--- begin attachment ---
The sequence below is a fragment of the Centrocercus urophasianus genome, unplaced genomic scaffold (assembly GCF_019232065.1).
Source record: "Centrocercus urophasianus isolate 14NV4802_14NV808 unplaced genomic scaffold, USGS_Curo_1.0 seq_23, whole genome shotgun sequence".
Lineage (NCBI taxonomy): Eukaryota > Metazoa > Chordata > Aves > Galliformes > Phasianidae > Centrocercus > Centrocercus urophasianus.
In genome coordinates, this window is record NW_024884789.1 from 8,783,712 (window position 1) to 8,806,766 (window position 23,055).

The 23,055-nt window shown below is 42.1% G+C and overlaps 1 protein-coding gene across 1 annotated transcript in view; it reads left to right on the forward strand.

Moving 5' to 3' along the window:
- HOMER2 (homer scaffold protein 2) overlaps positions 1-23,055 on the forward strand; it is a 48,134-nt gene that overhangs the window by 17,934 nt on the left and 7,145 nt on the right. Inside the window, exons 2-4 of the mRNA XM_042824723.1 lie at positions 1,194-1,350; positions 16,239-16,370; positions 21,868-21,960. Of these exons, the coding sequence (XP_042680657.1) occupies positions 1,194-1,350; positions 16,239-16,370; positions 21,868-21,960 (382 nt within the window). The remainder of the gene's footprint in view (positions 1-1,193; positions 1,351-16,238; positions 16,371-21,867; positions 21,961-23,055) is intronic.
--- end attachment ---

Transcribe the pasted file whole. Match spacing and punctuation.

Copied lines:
The sequence below is a fragment of the Centrocercus urophasianus genome, unplaced genomic scaffold (assembly GCF_019232065.1).
Source record: "Centrocercus urophasianus isolate 14NV4802_14NV808 unplaced genomic scaffold, USGS_Curo_1.0 seq_23, whole genome shotgun sequence".
Lineage (NCBI taxonomy): Eukaryota > Metazoa > Chordata > Aves > Galliformes > Phasianidae > Centrocercus > Centrocercus urophasianus.
In genome coordinates, this window is record NW_024884789.1 from 8,783,712 (window position 1) to 8,806,766 (window position 23,055).

The 23,055-nt window shown below is 42.1% G+C and overlaps 1 protein-coding gene across 1 annotated transcript in view; it reads left to right on the forward strand.

Moving 5' to 3' along the window:
- HOMER2 (homer scaffold protein 2) overlaps positions 1-23,055 on the forward strand; it is a 48,134-nt gene that overhangs the window by 17,934 nt on the left and 7,145 nt on the right. Inside the window, exons 2-4 of the mRNA XM_042824723.1 lie at positions 1,194-1,350; positions 16,239-16,370; positions 21,868-21,960. Of these exons, the coding sequence (XP_042680657.1) occupies positions 1,194-1,350; positions 16,239-16,370; positions 21,868-21,960 (382 nt within the window). The remainder of the gene's footprint in view (positions 1-1,193; positions 1,351-16,238; positions 16,371-21,867; positions 21,961-23,055) is intronic.